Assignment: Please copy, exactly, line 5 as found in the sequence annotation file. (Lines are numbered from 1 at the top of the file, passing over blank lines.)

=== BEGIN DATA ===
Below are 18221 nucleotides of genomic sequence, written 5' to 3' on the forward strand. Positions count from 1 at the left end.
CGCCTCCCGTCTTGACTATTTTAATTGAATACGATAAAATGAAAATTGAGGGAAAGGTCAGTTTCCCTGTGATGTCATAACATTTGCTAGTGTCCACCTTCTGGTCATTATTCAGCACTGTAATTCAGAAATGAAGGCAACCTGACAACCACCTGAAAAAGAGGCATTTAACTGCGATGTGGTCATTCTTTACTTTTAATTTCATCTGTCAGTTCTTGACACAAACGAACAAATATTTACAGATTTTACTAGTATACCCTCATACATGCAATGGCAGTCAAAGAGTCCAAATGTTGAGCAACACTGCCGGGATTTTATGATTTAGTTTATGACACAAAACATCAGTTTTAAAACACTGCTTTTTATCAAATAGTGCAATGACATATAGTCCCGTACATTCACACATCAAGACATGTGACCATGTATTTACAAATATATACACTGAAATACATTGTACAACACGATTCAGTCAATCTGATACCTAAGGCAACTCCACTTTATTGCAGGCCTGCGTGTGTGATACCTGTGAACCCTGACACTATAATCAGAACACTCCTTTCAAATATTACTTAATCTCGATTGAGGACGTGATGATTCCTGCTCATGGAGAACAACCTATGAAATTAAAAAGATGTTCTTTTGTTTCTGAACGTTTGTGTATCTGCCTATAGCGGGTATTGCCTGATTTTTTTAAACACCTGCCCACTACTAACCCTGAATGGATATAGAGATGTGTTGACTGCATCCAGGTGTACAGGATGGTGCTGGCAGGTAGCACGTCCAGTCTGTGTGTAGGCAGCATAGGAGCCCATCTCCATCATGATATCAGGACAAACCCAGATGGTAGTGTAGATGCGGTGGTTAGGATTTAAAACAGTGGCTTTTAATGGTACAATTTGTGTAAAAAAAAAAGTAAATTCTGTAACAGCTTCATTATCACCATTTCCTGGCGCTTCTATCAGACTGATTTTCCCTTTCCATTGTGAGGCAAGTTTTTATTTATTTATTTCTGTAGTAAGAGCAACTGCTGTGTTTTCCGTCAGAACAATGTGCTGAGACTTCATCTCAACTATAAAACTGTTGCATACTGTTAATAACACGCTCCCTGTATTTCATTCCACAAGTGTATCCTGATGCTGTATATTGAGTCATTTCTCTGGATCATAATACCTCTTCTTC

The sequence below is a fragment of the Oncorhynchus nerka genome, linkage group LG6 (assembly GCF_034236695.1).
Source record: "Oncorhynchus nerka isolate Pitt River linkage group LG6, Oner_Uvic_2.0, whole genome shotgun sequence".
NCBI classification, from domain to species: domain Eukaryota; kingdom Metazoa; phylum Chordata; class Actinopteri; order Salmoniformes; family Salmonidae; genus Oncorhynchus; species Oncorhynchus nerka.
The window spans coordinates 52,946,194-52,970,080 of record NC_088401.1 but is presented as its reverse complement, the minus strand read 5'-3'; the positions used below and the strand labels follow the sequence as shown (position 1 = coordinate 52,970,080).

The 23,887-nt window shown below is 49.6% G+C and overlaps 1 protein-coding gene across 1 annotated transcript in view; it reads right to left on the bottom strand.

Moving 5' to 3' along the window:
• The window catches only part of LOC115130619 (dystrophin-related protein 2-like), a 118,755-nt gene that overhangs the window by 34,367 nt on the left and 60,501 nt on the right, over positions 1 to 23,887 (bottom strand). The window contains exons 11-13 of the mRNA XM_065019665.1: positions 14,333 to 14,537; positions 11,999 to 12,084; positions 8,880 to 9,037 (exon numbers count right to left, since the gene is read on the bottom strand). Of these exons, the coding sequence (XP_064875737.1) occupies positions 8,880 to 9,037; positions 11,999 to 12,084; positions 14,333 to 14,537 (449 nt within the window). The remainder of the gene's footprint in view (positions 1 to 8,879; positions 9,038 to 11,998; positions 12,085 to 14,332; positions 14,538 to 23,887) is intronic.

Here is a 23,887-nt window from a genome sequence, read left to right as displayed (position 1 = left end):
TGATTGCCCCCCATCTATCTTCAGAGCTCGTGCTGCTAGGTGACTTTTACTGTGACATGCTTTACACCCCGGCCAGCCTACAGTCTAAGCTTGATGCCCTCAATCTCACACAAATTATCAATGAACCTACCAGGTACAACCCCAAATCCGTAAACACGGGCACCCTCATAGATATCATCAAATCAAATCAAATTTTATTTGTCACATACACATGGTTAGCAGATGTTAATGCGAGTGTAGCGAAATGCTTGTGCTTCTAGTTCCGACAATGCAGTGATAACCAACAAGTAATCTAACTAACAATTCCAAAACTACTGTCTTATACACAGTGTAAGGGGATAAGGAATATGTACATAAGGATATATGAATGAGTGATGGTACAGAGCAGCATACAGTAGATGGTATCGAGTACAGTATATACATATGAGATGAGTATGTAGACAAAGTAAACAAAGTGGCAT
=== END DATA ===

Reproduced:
NCBI classification, from domain to species: domain Eukaryota; kingdom Metazoa; phylum Chordata; class Actinopteri; order Salmoniformes; family Salmonidae; genus Oncorhynchus; species Oncorhynchus nerka.